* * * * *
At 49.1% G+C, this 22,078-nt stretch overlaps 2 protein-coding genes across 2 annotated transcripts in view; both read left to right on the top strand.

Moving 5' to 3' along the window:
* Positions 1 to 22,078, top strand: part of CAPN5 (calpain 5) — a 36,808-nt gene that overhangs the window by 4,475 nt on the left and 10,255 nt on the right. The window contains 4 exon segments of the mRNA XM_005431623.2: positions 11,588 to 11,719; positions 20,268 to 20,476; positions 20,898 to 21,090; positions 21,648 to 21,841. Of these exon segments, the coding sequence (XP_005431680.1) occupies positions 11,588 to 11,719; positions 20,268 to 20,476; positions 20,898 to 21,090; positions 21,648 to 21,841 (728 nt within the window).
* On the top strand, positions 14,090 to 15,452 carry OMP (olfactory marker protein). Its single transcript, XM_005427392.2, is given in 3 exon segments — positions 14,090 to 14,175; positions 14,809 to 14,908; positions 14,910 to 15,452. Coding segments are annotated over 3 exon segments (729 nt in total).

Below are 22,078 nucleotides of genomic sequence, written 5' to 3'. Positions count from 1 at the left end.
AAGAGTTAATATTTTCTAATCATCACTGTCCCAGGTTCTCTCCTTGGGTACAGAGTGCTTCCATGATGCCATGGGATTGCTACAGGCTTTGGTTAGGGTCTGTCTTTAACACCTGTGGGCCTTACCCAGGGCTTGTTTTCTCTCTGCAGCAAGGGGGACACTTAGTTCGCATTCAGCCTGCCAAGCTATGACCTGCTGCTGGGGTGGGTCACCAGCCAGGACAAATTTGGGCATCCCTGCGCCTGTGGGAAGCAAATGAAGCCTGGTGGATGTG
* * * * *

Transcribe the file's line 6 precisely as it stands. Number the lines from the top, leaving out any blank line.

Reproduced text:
AAGAGTTAATATTTTCTAATCATCACTGTCCCAGGTTCTCTCCTTGGGTACAGAGTGCTTCCATGATGCCATGGGATTGCTACAGGCTTTGGTTAGGGTCTGTCTTTAACACCTGTGGGCCTTACCCAGGGCTTGTTTTCTCTCTGCAGCAAGGGGGACACTTAGTTCGCATTCAGCCTGCCAAGCTATGACCTGCTGCTGGGGTGGGTCACCAGCCAGGACAAATTTGGGCATCCCTGCGCCTGTGGGAAGCAAATGAAGCCTGGTGGATGTG